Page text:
Lessons from Rodents (Famous Ones, but Still Rodents)
Author: Nicole Olynk Widmar, Associate Head and Professor, Purdue University, Department of Agricultural Economics
Children clutch stuffed renditions of Mickey and Minnie before they can say “mouse”, and we all fell in love with Stuart Little at first read. Then, you grow up and try to glue that mouse in your house to sticky paper. We’ve come to accept these dichotomies, as we already previously established that we’re all hypocrites.
What makes Mickey Mouse not just palatable, but downright huggable and epically famous? Well, for starters, he’s all of the good parts of a mouse and none of the bad. He’s furry (good), he’s got adorable whiskers (good), he’s generally cuddly (good) and he’s as smiley as a mouse can smile (good). Rodent features that are less attractive might include rodent teeth and rodent paws. Mickey has neither. He’s curiously lacking prominent rodent teeth (I have no explanation, so we’ll accept that at face value), but hugs from Mickey Mouse are the things of childhood dreams. Being hugged by rodent paws with the little scratchy nails (those same little nails you hear scratching in your walls) is not attractive. Hence, the big white gloves. Mickey Mouse is ALWAYS wearing his gloves.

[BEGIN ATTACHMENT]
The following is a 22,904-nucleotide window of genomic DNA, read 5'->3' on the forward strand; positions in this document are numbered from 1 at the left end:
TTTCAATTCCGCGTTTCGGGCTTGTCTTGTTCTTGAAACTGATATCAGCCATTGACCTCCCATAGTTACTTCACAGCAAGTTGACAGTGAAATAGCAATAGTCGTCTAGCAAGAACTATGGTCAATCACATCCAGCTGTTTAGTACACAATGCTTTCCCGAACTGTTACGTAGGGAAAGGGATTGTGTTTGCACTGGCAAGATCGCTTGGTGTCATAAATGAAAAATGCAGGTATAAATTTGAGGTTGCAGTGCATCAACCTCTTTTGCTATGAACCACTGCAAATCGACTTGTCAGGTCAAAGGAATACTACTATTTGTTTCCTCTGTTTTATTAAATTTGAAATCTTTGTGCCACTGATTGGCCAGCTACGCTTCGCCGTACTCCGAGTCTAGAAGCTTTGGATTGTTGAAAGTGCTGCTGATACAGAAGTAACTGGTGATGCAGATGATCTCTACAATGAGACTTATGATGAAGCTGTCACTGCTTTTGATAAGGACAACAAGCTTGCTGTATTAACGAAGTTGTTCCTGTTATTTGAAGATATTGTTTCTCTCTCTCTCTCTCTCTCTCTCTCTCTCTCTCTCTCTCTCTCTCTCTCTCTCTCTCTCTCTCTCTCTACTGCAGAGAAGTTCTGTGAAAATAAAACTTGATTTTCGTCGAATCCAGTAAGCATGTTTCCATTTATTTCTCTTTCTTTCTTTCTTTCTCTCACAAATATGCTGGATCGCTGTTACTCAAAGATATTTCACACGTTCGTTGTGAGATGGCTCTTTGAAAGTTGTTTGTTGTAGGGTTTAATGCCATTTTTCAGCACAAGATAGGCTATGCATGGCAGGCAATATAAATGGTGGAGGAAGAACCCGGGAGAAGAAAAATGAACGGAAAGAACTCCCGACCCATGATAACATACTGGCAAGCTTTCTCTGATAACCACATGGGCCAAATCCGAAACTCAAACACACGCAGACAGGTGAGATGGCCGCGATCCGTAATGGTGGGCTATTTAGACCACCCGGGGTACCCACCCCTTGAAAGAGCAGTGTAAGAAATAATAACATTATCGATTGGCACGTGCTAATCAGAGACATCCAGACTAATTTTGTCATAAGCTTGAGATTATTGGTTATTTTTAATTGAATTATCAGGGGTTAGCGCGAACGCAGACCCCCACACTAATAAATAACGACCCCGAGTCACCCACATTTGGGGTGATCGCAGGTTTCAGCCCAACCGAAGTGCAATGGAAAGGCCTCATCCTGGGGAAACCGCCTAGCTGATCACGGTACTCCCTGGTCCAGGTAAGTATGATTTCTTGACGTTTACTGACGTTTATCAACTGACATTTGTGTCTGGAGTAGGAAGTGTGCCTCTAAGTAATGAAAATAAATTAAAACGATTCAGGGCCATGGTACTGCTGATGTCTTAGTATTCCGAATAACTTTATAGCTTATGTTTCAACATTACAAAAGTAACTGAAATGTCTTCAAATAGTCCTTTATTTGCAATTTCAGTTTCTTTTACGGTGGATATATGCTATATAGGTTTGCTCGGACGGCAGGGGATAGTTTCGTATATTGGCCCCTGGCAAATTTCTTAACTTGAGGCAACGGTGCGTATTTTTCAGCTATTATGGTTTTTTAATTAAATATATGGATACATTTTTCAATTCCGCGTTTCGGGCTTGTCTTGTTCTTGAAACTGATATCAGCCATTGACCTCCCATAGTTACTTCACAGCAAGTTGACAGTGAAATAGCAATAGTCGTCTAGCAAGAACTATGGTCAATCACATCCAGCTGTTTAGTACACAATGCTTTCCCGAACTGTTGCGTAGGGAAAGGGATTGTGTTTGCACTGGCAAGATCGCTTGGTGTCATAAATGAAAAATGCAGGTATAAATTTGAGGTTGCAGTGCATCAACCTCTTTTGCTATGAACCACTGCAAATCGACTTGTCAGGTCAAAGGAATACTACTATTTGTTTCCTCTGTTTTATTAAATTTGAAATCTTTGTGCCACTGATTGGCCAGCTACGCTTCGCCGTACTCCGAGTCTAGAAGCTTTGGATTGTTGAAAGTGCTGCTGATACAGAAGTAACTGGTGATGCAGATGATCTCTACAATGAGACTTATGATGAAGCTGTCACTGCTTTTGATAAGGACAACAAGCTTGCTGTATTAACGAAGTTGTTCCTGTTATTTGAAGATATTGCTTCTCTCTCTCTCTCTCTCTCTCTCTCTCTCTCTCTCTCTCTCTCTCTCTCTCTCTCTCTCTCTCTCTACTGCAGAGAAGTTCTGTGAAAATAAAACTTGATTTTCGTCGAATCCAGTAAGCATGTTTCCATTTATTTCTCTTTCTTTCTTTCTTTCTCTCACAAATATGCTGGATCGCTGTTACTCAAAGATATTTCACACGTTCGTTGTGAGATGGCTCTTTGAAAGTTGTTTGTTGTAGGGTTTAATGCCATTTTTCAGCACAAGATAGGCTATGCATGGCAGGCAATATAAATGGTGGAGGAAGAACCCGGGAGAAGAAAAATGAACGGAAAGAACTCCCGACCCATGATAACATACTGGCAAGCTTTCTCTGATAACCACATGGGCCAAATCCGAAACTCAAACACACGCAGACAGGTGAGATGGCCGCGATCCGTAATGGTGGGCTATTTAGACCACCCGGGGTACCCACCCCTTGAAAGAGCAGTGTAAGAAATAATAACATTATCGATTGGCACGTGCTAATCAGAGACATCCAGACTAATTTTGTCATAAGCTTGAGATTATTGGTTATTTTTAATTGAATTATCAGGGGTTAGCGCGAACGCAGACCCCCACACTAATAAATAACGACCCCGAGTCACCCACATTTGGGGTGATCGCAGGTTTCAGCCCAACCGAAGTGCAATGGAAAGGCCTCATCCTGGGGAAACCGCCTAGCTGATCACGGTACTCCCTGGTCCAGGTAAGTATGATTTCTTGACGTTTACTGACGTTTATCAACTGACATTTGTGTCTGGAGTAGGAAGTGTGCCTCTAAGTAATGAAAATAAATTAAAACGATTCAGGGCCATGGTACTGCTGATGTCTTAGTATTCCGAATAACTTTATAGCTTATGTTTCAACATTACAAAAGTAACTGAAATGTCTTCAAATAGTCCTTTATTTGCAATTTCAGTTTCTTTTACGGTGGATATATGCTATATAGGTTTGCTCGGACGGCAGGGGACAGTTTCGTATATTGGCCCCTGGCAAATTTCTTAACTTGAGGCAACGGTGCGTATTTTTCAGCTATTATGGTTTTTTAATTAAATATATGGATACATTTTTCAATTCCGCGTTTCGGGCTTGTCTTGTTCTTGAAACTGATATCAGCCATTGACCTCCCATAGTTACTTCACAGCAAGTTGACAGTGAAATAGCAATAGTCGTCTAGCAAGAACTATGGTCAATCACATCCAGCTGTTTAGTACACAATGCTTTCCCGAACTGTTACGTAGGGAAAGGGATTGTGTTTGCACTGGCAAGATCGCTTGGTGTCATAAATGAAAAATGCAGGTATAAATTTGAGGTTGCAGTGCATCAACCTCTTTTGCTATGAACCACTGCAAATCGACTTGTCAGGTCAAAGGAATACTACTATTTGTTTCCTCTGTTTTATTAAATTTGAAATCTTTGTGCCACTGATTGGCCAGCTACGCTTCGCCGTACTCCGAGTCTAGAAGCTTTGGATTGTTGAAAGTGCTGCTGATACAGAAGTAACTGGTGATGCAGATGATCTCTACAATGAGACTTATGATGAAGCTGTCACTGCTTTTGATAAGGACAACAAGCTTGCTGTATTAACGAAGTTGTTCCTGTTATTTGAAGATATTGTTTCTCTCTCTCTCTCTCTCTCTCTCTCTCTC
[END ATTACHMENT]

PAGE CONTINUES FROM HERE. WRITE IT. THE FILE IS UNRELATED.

We’ve previously outlined (with photographic evidence) why Mickey keeps the gloves on and whether we in agriculture need to consider when and where we take the gloves off. We recently refined these thoughts on wearing (or not wearing?) our gloves and what it means for agriculture in the March/April edition of Agri Marketing Magazine …